Tuesday, August 14, 2012

A Safari Museum in Kansas

The story of Osa and Martin Johnson is a remarkable one.  From 1917 to 1936, this young couple from southeast Kansas filmed cannibals in the South Pacific, lions in Africa and crocodiles in Borneo.  They pioneered the wildlife documentary.

Having read Osa's memoir, I Married Adventure, at least three times, I jumped at the chance to tour the museum when I was in Chanute, Kansas, two weeks ago.  It is located in the renovated Santa Fe train depot within walking distance to the charming downtown.

The audacity of this couple continues to baffle me.  They did not go to school; they knew nothing of cameras or film making or wild animals, they just followed their guts and learned as they went along.  They developed a true partnership based on mutual dependence and trust.  Where does one find such confidence?
This is a quote from her book:   "The lion, crouching tensely now, stared at us in what seemed to be an all-consuming hatred.  Then he charged. . . I seemed to be watching in a prolonged, timeless sort of daze and then, without really being aware of what I was doing, I shot . . . The lion seemed to hesitate in mid-air and then fell just thirteen feet from the camera's tripod."

Their films included the first "talkie" made entirely in Africa in 1929 called "Congorilla".  Back in the states, people saw and heard pygmy tribes and the mountain gorillas for the first time.   They saw parts of the world they didn't even know existed.  The Martins were true explorers.   Their films and books became hugely popular--so much so that George Eastman accompanied them on a trip up the Nile to film the rare white rhino.  Unfortuneately, these films disentegrated over time.   The museum has a good collection of incomplete versions, however,  and shows them continuously in their screening room.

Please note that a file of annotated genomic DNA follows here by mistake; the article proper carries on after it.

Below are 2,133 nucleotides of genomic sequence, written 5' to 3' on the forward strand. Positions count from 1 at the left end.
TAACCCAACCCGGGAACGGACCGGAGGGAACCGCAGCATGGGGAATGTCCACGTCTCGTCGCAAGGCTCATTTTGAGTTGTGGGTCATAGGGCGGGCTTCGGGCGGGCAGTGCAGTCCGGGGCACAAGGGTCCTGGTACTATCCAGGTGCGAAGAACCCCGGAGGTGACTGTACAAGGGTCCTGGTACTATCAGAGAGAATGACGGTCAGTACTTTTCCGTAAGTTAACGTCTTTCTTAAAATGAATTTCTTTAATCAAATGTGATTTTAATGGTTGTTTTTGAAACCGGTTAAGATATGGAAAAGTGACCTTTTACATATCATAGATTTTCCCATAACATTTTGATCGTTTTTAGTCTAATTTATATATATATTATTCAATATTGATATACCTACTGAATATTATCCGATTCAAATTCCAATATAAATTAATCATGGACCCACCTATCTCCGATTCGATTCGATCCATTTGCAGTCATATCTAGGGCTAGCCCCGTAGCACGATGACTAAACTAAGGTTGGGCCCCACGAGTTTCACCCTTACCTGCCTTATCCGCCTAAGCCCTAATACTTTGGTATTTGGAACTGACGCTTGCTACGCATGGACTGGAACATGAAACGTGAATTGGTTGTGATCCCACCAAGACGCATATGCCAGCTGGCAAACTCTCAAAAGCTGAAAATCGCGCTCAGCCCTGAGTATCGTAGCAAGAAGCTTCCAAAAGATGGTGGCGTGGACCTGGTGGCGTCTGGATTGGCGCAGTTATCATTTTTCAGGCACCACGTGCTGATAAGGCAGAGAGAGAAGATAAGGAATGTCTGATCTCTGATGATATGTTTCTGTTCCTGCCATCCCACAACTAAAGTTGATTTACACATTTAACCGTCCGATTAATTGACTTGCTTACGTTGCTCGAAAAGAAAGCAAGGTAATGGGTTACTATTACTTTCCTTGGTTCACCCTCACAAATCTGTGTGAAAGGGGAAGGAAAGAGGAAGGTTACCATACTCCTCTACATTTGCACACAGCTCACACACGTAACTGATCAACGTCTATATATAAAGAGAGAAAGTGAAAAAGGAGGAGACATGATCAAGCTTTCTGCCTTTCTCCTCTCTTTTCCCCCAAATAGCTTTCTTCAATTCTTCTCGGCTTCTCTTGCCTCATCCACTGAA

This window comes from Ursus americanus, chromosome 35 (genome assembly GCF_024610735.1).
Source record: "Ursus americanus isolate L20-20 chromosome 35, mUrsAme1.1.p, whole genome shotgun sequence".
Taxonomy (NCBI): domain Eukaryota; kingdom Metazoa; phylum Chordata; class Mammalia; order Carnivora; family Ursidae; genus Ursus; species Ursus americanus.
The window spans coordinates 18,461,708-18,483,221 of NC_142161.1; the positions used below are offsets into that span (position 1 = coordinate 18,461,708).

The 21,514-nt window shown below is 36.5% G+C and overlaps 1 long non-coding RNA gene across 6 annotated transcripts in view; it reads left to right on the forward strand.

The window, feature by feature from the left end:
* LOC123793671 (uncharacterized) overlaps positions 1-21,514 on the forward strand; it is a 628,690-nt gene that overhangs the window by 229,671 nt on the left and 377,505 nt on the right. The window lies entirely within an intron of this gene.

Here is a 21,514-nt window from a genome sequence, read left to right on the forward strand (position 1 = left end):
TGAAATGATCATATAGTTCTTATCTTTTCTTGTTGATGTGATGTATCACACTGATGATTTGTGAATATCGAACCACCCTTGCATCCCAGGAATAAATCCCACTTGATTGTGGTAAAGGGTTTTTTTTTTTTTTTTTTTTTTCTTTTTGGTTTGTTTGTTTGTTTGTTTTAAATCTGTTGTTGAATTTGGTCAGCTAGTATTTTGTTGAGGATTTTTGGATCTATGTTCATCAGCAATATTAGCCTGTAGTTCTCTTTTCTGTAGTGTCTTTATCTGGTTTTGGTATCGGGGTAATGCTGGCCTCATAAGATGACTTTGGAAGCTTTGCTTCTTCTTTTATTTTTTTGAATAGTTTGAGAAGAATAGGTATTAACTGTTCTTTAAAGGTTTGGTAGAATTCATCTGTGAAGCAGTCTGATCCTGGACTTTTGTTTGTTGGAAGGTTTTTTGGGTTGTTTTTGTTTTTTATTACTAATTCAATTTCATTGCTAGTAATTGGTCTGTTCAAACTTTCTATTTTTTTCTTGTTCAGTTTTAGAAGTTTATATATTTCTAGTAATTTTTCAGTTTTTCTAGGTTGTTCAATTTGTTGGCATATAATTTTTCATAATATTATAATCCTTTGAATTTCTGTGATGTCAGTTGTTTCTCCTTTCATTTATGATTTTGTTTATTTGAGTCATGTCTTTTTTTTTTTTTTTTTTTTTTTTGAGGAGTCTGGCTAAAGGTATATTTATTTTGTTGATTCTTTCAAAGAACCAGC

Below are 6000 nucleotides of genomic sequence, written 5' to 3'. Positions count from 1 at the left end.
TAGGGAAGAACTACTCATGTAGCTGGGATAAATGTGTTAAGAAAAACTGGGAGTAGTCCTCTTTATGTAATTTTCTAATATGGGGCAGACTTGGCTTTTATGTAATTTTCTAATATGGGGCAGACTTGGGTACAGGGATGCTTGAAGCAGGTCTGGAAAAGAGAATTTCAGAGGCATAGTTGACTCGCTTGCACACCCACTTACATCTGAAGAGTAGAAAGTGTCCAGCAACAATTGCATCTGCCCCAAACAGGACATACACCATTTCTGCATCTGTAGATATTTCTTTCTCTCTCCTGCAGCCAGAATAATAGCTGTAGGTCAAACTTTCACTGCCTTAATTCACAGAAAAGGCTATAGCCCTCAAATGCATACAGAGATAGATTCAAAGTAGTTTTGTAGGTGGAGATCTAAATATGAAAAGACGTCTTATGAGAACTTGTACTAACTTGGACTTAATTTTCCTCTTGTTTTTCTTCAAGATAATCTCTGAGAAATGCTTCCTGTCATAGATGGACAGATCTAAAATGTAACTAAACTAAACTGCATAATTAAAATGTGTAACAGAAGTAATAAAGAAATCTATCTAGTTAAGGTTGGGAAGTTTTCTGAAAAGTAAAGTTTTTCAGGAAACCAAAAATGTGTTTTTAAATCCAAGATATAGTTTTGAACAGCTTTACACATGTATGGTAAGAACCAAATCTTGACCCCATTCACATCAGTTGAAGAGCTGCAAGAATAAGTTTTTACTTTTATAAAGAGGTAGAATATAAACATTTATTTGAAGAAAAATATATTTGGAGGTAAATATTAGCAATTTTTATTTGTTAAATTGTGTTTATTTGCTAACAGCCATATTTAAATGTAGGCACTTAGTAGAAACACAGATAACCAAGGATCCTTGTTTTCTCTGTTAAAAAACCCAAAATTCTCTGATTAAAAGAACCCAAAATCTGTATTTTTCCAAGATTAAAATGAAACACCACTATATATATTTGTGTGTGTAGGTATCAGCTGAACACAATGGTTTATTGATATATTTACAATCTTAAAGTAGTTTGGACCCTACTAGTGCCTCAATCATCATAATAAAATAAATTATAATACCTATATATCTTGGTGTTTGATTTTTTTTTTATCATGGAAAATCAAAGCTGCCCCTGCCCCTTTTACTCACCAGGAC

"Whoa.  Whoa, whoa, whoa.  Back up."

"Jeeze, Mimi, you gave me a heart attack.  What's the matter?"

"Those shoes!  What are those shoes?"

"Ah, I know.  I know.  Aren't they great?  They're made out of zebra skin.  This little "pip squeak" of a woman loved clothes even though she spent most of her life in the bush.  Believe it or not, she used to swing by Paris on the way home to buy the latest fashions.  A woman from Chanute, Kansas, was on the list of the world's ten best-dressed women.  I love it."

"But those shoes!  I want those shoes!"

"Sorry, Mimi, times have changed.  The Grevy Zebra is endangered.  No can do."

"Drat.  They'd match my zebra print blouse so perfectly."

Mimi in the Wilds of Santa Barbara

"I don't know, Marea.  There must be a way.  Do you know any cat burglars?"

Oh brother.

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